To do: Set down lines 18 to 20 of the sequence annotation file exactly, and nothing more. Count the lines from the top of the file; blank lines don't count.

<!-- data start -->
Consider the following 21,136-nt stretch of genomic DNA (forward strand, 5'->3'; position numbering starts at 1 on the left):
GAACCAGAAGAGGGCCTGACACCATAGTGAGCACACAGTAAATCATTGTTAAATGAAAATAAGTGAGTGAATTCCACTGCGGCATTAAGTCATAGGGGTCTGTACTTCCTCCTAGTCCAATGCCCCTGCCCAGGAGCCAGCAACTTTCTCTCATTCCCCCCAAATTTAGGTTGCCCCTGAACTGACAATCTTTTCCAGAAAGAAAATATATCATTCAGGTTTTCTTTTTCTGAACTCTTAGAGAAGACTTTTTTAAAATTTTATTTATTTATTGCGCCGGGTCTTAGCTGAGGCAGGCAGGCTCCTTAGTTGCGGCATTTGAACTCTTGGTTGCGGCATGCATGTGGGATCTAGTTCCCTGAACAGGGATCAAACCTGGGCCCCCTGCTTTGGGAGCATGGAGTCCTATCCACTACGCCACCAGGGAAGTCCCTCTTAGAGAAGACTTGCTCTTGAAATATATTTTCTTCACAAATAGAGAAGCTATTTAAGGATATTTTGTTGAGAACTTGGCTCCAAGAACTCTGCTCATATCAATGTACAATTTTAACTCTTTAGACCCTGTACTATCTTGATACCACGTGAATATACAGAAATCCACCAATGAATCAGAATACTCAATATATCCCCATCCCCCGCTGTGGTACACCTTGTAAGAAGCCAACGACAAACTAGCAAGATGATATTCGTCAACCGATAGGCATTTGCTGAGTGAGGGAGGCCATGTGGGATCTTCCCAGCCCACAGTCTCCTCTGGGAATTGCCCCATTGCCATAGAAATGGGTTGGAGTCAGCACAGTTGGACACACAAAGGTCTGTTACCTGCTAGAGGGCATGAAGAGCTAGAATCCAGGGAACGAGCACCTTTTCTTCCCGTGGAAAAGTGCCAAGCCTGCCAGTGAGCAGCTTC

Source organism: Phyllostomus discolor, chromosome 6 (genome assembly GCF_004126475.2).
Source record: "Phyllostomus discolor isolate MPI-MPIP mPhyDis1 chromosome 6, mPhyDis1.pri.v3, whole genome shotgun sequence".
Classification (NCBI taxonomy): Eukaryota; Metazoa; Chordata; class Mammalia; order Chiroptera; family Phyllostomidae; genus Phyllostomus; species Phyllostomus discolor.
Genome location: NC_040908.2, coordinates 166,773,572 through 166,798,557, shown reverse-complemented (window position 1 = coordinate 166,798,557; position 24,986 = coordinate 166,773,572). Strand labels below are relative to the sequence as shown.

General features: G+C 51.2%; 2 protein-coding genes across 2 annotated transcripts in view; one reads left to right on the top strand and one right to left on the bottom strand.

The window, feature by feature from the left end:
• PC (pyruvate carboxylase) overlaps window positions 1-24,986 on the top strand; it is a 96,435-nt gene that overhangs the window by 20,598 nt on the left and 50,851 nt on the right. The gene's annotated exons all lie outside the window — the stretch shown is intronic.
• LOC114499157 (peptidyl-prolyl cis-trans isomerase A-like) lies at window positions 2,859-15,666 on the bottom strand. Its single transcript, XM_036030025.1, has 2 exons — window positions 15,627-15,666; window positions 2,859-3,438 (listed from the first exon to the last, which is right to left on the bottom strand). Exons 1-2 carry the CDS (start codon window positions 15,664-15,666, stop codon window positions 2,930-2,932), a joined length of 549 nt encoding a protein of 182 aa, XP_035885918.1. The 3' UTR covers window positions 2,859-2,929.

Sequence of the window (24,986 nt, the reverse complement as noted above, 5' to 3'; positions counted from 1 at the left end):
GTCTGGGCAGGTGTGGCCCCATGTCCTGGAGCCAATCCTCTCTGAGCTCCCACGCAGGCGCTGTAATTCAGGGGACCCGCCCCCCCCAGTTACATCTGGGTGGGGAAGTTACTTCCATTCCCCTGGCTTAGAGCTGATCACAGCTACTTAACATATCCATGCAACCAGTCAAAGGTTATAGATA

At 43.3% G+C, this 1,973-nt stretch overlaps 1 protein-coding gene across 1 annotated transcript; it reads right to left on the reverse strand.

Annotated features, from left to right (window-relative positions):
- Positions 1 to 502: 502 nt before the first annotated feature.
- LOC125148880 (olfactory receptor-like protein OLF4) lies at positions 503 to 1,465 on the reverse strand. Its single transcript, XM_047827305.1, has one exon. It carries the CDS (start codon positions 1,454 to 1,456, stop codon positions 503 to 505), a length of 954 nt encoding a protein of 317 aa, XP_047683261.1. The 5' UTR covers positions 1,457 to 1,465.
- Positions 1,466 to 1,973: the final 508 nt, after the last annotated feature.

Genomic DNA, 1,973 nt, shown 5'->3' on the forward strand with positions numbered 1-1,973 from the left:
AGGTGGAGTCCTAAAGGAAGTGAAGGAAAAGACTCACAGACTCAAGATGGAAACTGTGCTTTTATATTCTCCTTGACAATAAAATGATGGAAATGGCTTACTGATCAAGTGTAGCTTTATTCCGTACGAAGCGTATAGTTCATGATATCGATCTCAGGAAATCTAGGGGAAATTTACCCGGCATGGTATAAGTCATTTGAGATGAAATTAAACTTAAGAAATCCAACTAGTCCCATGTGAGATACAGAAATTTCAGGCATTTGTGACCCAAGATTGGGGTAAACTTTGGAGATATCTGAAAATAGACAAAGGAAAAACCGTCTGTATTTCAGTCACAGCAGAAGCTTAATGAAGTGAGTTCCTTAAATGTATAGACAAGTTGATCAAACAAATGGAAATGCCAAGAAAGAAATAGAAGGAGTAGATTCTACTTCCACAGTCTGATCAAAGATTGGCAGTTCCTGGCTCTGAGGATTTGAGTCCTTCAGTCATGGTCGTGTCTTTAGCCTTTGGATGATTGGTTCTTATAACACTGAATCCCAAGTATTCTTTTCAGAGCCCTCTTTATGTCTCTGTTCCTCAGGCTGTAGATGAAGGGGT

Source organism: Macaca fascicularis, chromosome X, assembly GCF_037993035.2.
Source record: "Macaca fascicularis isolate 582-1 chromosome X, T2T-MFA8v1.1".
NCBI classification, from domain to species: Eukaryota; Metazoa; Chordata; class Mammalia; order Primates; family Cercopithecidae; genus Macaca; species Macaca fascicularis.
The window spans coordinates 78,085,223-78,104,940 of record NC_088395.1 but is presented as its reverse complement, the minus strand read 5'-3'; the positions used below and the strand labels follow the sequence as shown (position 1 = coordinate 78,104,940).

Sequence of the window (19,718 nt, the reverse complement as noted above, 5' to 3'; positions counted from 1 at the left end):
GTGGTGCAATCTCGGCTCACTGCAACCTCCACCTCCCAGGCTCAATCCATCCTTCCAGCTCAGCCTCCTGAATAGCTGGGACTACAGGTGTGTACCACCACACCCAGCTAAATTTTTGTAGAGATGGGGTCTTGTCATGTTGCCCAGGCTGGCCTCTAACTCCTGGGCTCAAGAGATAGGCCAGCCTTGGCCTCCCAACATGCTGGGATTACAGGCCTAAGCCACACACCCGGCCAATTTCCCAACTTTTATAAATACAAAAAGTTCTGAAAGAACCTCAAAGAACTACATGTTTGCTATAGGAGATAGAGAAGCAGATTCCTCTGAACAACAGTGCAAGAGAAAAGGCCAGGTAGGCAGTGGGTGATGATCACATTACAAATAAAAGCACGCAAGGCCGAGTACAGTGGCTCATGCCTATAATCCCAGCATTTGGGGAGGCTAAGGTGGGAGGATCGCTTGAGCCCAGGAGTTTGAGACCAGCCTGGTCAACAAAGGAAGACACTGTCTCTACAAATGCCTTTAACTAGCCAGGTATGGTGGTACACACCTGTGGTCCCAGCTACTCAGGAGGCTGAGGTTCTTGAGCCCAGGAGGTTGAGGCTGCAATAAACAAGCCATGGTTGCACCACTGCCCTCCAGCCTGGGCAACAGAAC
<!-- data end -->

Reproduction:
Genomic DNA, 1,973 nt, shown 5'->3' on the forward strand with positions numbered 1-1,973 from the left:
AGGTGGAGTCCTAAAGGAAGTGAAGGAAAAGACTCACAGACTCAAGATGGAAACTGTGCTTTTATATTCTCCTTGACAATAAAATGATGGAAATGGCTTACTGATCAAGTGTAGCTTTATTCCGTACGAAGCGTATAGTTCATGATATCGATCTCAGGAAATCTAGGGGAAATTTACCCGGCATGGTATAAGTCATTTGAGATGAAATTAAACTTAAGAAATCCAACTAGTCCCATGTGAGATACAGAAATTTCAGGCATTTGTGACCCAAGATTGGGGTAAACTTTGGAGATATCTGAAAATAGACAAAGGAAAAACCGTCTGTATTTCAGTCACAGCAGAAGCTTAATGAAGTGAGTTCCTTAAATGTATAGACAAGTTGATCAAACAAATGGAAATGCCAAGAAAGAAATAGAAGGAGTAGATTCTACTTCCACAGTCTGATCAAAGATTGGCAGTTCCTGGCTCTGAGGATTTGAGTCCTTCAGTCATGGTCGTGTCTTTAGCCTTTGGATGATTGGTTCTTATAACACTGAATCCCAAGTATTCTTTTCAGAGCCCTCTTTATGTCTCTGTTCCTCAGGCTGTAGATGAAGGGGT

Source organism: Macaca fascicularis, chromosome X, assembly GCF_037993035.2.